On September 29th state-owned Qatar Petroleum (QP) announced a sales and purchase agreement to supply a subsidiary of China National Offshore Oil Corporation (CNOOC, a Chinese state firm) with 3.5m tonnes/year (t/y) of liquefied natural gas (LNG) for 15 years starting in January.
The deal is consistent both with QP's drive to lock in fresh long-term demand (to absorb production from a planned 64% expansion of LNG capacity and from existing contracts nearing expiry) and with China's increasing use of gas to replace coal in power generation. A 23% increase in LNG purchases to 51.8m tonnes in the year to end-August (driven by the economic rebound from the coronavirus pandemic) allowed China to overtake Japan for the first time as the world's largest importer of LNG during the period, and with that position expected to be retained for the foreseeable future, securing a substantial slice of the market is a priority for QP. A ten-year deal to supply 1m t/y to Chinese customers was signed in June and the latest deal takes the volume under contract to China to about 15.5m t/y (about 12% of Qatar's planned capacity by 2027). Reports indicate that a small stake in QP's flagship North Field expansion project, for which QP is expected to select international partners for the US$18.75bn first phase (which will increase output from 77m t/y to 110m t/y by end-2025), could be sold to a Chinese parastatal. A final investment decision on the 16m-t/y second phase is expected in early 2022.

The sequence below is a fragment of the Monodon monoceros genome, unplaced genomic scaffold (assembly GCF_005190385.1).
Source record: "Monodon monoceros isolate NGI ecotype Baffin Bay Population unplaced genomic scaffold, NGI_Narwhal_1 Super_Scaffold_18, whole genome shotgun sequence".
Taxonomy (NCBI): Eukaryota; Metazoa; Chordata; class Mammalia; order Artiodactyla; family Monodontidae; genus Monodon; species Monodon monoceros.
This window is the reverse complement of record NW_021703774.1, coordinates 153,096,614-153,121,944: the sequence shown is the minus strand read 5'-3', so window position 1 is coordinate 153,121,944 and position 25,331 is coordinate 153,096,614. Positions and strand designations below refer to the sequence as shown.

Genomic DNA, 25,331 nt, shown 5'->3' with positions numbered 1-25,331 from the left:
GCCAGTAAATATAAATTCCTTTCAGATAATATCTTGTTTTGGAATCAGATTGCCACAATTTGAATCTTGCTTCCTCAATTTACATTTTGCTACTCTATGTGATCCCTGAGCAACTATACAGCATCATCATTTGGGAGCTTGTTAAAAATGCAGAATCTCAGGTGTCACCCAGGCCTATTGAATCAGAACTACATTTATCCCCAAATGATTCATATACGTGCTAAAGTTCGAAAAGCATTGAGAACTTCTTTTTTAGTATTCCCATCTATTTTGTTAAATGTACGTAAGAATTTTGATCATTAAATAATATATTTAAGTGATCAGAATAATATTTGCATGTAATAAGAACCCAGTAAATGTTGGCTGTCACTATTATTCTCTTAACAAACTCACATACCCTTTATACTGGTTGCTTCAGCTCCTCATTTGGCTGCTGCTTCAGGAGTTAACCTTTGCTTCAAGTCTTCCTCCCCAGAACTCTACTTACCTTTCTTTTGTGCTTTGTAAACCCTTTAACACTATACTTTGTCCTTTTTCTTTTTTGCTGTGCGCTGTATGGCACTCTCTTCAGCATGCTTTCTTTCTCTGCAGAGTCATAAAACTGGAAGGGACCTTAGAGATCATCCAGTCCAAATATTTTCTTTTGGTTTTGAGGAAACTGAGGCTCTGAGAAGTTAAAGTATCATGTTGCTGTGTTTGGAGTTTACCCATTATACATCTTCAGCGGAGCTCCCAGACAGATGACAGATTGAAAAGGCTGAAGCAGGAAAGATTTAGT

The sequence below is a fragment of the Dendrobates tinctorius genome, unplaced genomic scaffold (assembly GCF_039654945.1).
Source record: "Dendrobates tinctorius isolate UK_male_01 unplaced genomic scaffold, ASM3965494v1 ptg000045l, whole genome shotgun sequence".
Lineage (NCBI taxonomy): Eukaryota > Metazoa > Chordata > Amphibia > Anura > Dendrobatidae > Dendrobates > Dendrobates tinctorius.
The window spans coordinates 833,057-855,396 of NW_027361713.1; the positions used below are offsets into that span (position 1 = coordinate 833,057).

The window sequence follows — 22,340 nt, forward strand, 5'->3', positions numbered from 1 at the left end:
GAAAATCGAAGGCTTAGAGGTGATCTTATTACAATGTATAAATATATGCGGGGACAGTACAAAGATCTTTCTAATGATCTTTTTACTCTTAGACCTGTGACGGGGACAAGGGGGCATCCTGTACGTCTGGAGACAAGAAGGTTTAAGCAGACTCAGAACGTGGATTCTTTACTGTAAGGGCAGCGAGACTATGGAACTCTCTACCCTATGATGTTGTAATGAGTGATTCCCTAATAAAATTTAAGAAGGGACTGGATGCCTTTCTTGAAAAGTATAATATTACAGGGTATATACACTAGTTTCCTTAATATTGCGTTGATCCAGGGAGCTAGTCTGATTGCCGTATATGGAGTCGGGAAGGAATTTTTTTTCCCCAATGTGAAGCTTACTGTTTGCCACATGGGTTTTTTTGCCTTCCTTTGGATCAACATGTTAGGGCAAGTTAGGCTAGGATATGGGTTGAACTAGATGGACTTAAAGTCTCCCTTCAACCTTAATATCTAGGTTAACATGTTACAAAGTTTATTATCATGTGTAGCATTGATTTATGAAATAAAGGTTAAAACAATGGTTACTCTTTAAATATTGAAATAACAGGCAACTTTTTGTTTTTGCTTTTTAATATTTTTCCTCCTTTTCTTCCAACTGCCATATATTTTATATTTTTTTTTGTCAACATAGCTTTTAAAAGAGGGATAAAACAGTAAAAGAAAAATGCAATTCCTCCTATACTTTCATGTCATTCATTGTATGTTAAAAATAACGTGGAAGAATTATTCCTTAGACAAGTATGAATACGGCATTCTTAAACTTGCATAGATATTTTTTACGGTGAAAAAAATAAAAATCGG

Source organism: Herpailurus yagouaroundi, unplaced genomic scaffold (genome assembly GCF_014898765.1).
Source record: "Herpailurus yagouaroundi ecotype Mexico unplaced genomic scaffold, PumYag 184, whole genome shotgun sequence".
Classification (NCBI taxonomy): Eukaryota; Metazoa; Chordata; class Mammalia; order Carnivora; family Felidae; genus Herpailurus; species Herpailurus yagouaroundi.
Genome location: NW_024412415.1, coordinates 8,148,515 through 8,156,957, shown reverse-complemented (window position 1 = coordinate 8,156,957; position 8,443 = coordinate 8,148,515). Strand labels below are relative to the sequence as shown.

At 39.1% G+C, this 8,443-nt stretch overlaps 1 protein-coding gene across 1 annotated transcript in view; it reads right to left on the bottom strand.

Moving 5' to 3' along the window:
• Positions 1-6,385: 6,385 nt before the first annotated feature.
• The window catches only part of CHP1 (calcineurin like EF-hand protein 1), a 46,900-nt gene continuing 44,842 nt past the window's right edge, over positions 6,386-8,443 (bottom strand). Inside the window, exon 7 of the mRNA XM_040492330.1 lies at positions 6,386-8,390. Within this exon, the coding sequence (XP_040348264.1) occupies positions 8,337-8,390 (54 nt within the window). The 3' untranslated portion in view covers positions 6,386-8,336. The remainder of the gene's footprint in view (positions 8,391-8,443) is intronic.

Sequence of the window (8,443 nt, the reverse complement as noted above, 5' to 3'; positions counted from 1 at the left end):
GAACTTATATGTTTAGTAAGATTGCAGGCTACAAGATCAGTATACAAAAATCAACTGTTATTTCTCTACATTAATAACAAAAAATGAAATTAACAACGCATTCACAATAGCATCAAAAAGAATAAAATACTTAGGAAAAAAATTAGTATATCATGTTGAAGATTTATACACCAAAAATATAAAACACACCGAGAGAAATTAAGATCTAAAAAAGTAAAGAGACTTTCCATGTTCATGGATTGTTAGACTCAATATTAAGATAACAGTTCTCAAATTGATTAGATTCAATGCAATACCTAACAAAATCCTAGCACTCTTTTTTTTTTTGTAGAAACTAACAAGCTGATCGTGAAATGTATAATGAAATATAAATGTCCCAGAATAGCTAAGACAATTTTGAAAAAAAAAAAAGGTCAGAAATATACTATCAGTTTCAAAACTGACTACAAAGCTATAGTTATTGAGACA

Global gas shortages have driven spot LNG prices to record highs in recent weeks, working to the advantage of those, like the majority of QP's Asian buyers, buying under long-term oil-indexed contracts. Mindful of its ongoing marketing drive, QP has shown flexibility in servicing the deals, ramping up volumes in line with high demand in the same way that they were adjusted downwards in 2020 at the peak of the pandemic-induced consumption slump. However, the level of price volatility also renders it a difficult time to strike new long-term supply agreements. Neither QP nor CNOOC disclosed pricing arrangements, although China has been calling for alternative forms of indexation, either to oil or to emerging LNG benchmarks.
Impact on the forecast
The supply agreement confirms our forecast that QP will prioritise locking in new long-term LNG demand, and that China will play a central role in its future sales.